7. Hats Men’s hats have declined precipitously not just in popularity, but also in quality. Low-end hats from the middle of the last century are as good as the high-end hats you’ll buy in a department store today. There are a few fine makers left, mostly making custom hats, but even once-fine brands like Borsalino and Stetson now make mediocre, expensive products. Vintage hats, though, are inexpensive, freely available (another supply/demand thing) and often of very fine quality. Great hats effortlessly hold their shape without being stiff, and feel fine to the hand. Expect to pay between $50 and $200 for something really good.

(Thanks to PTO twitter followers @D_Lippy, @frivmo, @voxsartoria, @platypusjones, @prairie_oysters, @SkySwartout, @HoffM, @TheMikeSwartz, @TheS_P500 and more for your ideas!)

Photos: Peacoat by Resheie54 , Cufflinks Simon James, Tux Stephen Depolo, Watch Guy Sie, Ties Brian Johnson, Cashmere Stolte-Sawa Hat David D

Old Cashmere is Better.
Here’s the honest truth: as cashmere has gone from an exclusive luxury product to a mass-market luxury product, the quality has suffered tremendously. It’s possible to walk into a J. Crew or even a Costco these days and buy a relatively affordable cashmere sweater, but you’ll get what you pay for. Your “investment” will be useless in all too short a time.
Cashmere is soft because it comes from the hairs on the belly of a goat. They’re exceptionally fine, which makes them exceptionally pleasant to the touch. But here’s the catch: some of these hairs are longer than the others.
As we learned in our video with Luciano Barbera, longer fibers are an essential part of a quality fabric. These days, cashmere’s made with much shorter fibers, by inexpert (or uncaring) weavers in China. This has made a formerly dear fiber affordable, but it’s also made it very difficult to find the good stuff. Even the finest cashmere makers have to fight to get anything worth weaving. Many have given up and decided to coast on their reputations.
This is situation is doubly tricky because low-quality cashmere feels so soft in the store. It may even feel softer than the good stuff, in fact. The reason? Short fibers mean more breakage. Broken fibers fluff out of the fabric, making it soft - think of an angora sweater. It’s the same reason that old t-shirts are softer than new ones.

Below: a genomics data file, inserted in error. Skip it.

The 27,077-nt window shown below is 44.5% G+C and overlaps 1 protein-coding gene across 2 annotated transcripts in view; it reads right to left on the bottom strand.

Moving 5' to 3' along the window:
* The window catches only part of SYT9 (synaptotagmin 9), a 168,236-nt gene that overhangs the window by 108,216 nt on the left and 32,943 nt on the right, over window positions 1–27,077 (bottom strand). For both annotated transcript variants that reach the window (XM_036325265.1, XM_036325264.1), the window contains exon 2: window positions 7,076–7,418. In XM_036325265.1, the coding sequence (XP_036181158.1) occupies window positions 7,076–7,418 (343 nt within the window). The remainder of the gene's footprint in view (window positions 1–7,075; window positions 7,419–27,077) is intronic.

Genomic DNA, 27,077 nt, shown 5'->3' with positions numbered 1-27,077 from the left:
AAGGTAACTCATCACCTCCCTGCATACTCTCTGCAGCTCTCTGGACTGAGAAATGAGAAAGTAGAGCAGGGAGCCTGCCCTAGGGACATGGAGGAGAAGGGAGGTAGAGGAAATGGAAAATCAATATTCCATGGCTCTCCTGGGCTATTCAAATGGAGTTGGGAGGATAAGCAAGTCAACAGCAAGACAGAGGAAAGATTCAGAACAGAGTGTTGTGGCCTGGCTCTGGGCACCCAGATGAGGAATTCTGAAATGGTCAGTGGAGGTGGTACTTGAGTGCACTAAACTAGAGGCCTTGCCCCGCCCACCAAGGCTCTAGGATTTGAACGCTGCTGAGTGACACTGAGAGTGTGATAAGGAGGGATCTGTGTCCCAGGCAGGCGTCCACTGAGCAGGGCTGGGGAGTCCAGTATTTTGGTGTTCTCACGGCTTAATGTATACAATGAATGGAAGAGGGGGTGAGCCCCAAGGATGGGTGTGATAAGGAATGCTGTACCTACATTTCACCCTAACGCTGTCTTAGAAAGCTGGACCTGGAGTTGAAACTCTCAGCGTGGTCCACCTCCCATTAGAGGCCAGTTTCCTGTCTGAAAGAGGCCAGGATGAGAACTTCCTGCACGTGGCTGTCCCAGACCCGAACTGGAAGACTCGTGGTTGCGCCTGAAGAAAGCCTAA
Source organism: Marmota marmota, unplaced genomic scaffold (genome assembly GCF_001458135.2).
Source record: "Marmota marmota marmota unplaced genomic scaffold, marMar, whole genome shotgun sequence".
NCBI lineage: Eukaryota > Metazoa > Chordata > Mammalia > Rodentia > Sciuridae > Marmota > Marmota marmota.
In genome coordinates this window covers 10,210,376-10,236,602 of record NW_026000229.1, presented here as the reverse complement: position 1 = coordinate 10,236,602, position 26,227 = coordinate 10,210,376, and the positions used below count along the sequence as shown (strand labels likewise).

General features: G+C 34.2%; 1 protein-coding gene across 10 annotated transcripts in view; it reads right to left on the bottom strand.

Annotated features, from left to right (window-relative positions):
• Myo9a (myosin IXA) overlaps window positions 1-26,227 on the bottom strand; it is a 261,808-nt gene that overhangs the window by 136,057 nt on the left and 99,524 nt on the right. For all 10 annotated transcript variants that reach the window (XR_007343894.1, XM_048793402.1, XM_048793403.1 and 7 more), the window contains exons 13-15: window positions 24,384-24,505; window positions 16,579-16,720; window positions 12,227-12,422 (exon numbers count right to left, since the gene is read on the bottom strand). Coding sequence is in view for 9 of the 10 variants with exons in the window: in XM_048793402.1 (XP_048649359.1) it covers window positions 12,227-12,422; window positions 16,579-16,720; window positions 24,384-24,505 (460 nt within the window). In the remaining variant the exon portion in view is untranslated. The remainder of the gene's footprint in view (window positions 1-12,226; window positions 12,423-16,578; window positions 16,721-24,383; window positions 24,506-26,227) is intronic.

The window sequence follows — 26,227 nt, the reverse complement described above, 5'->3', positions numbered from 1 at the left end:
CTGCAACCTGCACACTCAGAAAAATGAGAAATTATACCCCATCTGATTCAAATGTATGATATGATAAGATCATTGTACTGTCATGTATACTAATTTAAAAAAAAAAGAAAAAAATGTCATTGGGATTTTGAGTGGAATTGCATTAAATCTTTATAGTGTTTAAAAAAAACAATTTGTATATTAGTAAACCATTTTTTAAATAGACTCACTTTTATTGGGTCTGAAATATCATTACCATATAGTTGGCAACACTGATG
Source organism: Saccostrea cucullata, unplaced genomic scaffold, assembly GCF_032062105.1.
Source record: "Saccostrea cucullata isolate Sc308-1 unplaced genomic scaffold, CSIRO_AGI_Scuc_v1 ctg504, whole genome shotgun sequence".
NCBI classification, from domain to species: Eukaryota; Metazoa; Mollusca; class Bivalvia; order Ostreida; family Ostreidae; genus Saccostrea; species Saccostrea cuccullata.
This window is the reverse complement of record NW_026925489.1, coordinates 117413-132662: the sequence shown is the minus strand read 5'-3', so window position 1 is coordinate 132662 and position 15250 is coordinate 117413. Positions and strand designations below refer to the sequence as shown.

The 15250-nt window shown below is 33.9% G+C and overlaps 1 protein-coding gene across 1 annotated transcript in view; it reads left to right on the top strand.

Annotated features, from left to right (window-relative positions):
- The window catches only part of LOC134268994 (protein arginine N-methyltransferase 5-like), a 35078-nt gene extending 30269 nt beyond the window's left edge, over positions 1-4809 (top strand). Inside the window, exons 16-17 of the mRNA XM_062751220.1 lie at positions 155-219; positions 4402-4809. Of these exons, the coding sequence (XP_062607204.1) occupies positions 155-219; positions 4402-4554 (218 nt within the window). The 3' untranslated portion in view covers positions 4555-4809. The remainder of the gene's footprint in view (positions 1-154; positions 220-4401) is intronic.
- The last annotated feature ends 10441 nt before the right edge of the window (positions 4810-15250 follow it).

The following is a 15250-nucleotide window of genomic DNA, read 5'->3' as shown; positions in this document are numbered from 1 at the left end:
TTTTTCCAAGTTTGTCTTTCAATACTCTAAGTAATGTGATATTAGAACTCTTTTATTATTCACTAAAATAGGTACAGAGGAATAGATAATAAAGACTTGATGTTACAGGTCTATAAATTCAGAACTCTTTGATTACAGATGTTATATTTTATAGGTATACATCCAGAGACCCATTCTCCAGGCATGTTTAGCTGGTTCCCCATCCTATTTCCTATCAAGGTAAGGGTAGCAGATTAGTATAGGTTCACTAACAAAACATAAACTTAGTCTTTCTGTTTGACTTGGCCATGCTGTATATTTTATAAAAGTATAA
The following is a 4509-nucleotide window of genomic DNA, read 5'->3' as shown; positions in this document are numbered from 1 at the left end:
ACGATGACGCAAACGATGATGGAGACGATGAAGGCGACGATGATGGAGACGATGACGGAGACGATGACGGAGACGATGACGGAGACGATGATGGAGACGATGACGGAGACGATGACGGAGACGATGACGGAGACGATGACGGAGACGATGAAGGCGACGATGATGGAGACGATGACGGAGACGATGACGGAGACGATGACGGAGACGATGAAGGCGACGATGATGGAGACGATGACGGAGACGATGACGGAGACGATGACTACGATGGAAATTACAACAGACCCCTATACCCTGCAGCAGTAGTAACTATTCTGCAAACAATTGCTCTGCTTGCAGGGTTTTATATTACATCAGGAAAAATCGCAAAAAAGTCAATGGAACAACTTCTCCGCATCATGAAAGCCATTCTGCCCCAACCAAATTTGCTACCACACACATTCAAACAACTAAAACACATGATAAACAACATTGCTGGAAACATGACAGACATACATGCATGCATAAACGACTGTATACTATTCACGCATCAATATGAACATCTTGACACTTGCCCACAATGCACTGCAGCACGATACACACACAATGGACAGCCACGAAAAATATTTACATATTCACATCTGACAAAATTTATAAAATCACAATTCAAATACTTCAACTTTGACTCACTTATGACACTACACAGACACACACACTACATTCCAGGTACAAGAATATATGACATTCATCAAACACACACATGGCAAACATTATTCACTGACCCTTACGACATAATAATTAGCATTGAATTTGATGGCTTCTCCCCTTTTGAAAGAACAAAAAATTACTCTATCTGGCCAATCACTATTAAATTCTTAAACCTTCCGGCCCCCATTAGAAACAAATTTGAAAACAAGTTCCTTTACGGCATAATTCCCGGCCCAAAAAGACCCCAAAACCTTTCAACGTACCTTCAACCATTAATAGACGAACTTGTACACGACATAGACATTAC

Broken fibers mean softness, but they also mean stretching, pilling and fuzziness. A sweater, in other words, that starts to look worn out immediately, and wears out quickly.
If you can’t afford to buy $800 sweaters from ultra-high-end makers, there is an easy and affordable answer. Buy vintage. Cashmere, and particularly Scottish cashmere, from before the 1990s cashmere boom, is available at your local vintage shop, flea market, and on eBay. The price is usually no more than $50. The quality is uniformly higher, and it will last many, many years if you care for it. In fact, very high-quality cashmere only gets better with age.
Look for cashmere that feels tightly woven, with a solid feeling, rather than a fluffy feeling. The weave should feel dense, heavy and smooth. A thin cashmere sweater should be warm and solid. Hand wash once a year or so, dry flat, and you’ll have a treasure you can enjoy for a decade or more.
(Previously: A Basic Cashmere Wardrobe for Men, A Quick Guide to Quality Cashmere)

Old Cashmere is Better.

Here’s the honest truth: as cashmere has gone from an exclusive luxury product to a mass-market luxury product, the quality has suffered tremendously. It’s possible to walk into a J. Crew or even a Costco these days and buy a relatively affordable cashmere sweater, but you’ll get what you pay for. Your “investment” will be useless in all too short a time.